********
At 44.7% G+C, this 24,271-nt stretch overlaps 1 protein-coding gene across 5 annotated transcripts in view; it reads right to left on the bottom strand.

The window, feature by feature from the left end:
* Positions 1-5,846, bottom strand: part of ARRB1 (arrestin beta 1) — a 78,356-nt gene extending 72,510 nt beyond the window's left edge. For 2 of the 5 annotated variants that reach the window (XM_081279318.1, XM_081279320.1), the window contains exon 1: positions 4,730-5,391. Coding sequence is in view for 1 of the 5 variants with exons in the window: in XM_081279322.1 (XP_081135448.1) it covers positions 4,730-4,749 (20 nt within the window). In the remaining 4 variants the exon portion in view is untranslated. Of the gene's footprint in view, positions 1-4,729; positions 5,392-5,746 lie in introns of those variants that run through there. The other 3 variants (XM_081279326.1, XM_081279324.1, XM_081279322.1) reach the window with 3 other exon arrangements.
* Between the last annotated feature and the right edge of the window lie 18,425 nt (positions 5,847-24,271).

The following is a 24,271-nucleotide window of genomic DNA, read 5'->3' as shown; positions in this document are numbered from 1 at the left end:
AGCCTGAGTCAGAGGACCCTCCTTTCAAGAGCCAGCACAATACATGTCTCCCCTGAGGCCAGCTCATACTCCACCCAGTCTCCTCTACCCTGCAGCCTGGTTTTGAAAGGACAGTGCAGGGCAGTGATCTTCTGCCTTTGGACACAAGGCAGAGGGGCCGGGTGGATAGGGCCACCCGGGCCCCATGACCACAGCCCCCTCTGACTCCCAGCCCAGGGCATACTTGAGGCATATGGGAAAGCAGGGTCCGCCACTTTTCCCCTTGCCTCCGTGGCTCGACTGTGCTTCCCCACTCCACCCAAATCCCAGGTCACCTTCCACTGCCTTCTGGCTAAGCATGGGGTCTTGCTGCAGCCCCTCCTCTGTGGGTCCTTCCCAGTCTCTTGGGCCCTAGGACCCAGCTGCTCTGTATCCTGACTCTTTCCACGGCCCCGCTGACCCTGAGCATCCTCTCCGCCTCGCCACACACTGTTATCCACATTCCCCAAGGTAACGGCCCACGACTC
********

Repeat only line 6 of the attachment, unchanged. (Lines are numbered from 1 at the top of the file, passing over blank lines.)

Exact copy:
AGCCTGAGTCAGAGGACCCTCCTTTCAAGAGCCAGCACAATACATGTCTCCCCTGAGGCCAGCTCATACTCCACCCAGTCTCCTCTACCCTGCAGCCTGGTTTTGAAAGGACAGTGCAGGGCAGTGATCTTCTGCCTTTGGACACAAGGCAGAGGGGCCGGGTGGATAGGGCCACCCGGGCCCCATGACCACAGCCCCCTCTGACTCCCAGCCCAGGGCATACTTGAGGCATATGGGAAAGCAGGGTCCGCCACTTTTCCCCTTGCCTCCGTGGCTCGACTGTGCTTCCCCACTCCACCCAAATCCCAGGTCACCTTCCACTGCCTTCTGGCTAAGCATGGGGTCTTGCTGCAGCCCCTCCTCTGTGGGTCCTTCCCAGTCTCTTGGGCCCTAGGACCCAGCTGCTCTGTATCCTGACTCTTTCCACGGCCCCGCTGACCCTGAGCATCCTCTCCGCCTCGCCACACACTGTTATCCACATTCCCCAAGGTAACGGCCCACGACTC